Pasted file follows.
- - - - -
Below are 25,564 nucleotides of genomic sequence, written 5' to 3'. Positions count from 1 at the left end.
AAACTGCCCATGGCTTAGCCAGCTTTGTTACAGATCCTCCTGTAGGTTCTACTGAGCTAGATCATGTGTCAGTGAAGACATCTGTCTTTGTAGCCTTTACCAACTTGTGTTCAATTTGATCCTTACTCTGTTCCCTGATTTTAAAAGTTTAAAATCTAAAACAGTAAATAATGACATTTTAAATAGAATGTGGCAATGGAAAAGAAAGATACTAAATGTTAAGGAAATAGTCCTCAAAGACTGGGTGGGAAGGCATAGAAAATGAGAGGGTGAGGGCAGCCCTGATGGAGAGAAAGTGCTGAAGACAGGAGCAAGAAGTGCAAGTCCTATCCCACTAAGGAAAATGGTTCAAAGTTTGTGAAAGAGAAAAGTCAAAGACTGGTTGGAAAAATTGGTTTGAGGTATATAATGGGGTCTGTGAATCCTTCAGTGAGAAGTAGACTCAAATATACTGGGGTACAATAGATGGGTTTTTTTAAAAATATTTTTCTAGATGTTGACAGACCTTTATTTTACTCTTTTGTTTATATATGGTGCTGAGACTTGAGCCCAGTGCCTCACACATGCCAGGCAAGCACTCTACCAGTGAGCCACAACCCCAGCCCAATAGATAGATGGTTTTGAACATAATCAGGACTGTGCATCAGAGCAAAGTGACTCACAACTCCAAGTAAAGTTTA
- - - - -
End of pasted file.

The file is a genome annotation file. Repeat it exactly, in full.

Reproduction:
Below are 25,564 nucleotides of genomic sequence, written 5' to 3'. Positions count from 1 at the left end.
AAACTGCCCATGGCTTAGCCAGCTTTGTTACAGATCCTCCTGTAGGTTCTACTGAGCTAGATCATGTGTCAGTGAAGACATCTGTCTTTGTAGCCTTTACCAACTTGTGTTCAATTTGATCCTTACTCTGTTCCCTGATTTTAAAAGTTTAAAATCTAAAACAGTAAATAATGACATTTTAAATAGAATGTGGCAATGGAAAAGAAAGATACTAAATGTTAAGGAAATAGTCCTCAAAGACTGGGTGGGAAGGCATAGAAAATGAGAGGGTGAGGGCAGCCCTGATGGAGAGAAAGTGCTGAAGACAGGAGCAAGAAGTGCAAGTCCTATCCCACTAAGGAAAATGGTTCAAAGTTTGTGAAAGAGAAAAGTCAAAGACTGGTTGGAAAAATTGGTTTGAGGTATATAATGGGGTCTGTGAATCCTTCAGTGAGAAGTAGACTCAAATATACTGGGGTACAATAGATGGGTTTTTTTAAAAATATTTTTCTAGATGTTGACAGACCTTTATTTTACTCTTTTGTTTATATATGGTGCTGAGACTTGAGCCCAGTGCCTCACACATGCCAGGCAAGCACTCTACCAGTGAGCCACAACCCCAGCCCAATAGATAGATGGTTTTGAACATAATCAGGACTGTGCATCAGAGCAAAGTGACTCACAACTCCAAGTAAAGTTTA